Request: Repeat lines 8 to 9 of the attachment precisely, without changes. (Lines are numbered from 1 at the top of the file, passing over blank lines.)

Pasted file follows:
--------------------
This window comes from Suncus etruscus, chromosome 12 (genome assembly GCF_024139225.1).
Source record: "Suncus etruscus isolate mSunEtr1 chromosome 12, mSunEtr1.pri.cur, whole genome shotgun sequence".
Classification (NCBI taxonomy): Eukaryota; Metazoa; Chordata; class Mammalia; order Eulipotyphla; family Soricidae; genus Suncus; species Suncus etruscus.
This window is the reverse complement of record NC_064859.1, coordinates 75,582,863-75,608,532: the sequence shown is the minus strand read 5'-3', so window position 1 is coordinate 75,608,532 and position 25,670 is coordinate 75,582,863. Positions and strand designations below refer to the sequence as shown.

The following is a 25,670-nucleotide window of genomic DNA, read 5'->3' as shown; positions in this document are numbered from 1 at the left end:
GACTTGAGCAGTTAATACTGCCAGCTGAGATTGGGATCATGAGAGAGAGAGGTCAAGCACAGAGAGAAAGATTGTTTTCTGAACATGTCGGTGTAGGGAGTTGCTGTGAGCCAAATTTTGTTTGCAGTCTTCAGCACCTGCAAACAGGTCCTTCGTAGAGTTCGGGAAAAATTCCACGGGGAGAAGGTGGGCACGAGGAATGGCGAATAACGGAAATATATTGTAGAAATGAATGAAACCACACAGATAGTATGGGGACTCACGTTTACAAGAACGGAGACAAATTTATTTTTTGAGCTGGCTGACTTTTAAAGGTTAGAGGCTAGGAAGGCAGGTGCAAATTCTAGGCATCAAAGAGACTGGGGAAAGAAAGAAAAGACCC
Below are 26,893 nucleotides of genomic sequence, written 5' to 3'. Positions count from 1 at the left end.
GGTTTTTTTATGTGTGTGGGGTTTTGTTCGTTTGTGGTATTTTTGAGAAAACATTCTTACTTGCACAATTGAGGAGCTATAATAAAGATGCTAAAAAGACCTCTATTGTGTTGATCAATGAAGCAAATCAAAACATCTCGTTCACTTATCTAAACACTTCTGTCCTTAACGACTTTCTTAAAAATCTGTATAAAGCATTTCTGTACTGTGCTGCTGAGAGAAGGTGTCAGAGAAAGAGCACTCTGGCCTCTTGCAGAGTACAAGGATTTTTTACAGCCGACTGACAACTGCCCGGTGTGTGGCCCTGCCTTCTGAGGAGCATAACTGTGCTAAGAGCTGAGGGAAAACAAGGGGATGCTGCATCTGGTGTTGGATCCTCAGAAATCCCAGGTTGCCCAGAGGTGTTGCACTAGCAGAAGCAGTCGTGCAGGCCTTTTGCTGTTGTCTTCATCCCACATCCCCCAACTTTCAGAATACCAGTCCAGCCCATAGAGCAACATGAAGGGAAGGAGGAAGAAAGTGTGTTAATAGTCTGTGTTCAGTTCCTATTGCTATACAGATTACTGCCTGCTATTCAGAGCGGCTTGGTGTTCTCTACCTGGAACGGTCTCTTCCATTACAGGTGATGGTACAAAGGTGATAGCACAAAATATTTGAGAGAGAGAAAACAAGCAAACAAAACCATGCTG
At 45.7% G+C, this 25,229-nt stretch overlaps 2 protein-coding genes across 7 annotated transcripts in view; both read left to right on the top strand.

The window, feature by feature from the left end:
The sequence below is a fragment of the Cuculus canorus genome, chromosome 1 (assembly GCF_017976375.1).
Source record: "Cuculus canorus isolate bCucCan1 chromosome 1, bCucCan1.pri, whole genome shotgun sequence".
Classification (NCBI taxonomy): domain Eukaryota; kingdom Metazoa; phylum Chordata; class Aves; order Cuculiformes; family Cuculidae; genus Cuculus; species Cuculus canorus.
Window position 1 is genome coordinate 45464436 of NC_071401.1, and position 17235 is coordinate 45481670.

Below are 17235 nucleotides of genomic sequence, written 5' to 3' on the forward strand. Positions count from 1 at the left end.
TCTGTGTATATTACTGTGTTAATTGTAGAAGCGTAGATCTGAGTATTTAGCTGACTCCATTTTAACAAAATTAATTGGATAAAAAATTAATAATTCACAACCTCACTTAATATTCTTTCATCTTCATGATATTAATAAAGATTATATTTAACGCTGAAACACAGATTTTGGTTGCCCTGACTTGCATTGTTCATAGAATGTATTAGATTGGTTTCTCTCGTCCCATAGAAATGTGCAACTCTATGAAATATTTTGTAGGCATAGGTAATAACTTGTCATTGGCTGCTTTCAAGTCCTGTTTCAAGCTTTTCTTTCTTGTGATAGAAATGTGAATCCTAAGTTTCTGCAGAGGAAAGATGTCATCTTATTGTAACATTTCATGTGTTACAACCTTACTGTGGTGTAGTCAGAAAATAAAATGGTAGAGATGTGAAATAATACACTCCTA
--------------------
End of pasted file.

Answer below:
GGTTTTTTTATGTGTGTGGGGTTTTGTTCGTTTGTGGTATTTTTGAGAAAACATTCTTACTTGCACAATTGAGGAGCTATAATAAAGATGCTAAAAAGACCTCTATTGTGTTGATCAATGAAGCAAATCAAAACATCTCGTTCACTTATCTAAACACTTCTGTCCTTAACGACTTTCTTAAAAATCTGTATAAAGCATTTCTGTACTGTGCTGCTGAGAGAAGGTGTCAGAGAAAGAGCACTCTGGCCTCTTGCAGAGTACAAGGATTTTTTACAGCCGACTGACAACTGCCCGGTGTGTGGCCCTGCCTTCTGAGGAGCATAACTGTGCTAAGAGCTGAGGGAAAACAAGGGGATGCTGCATCTGGTGTTGGATCCTCAGAAATCCCAGGTTGCCCAGAGGTGTTGCACTAGCAGAAGCAGTCGTGCAGGCCTTTTGCTGTTGTCTTCATCCCACATCCCCCAACTTTCAGAATACCAGTCCAGCCCATAGAGCAACATGAAGGGAAGGAGGAAGAAAGTGTGTTAATAGTCTGTGTTCAGTTCCTATTGCTATACAGATTACTGCCTGCTATTCAGAGCGGCTTGGTGTTCTCTACCTGGAACGGTCTCTTCCATTACAGGTGATGGTACAAAGGTGATAGCACAAAATATTTGAGAGAGAGAAAACAAGCAAACAAAACCATGCTG
At 45.7% G+C, this 25,229-nt stretch overlaps 2 protein-coding genes across 7 annotated transcripts in view; both read left to right on the top strand.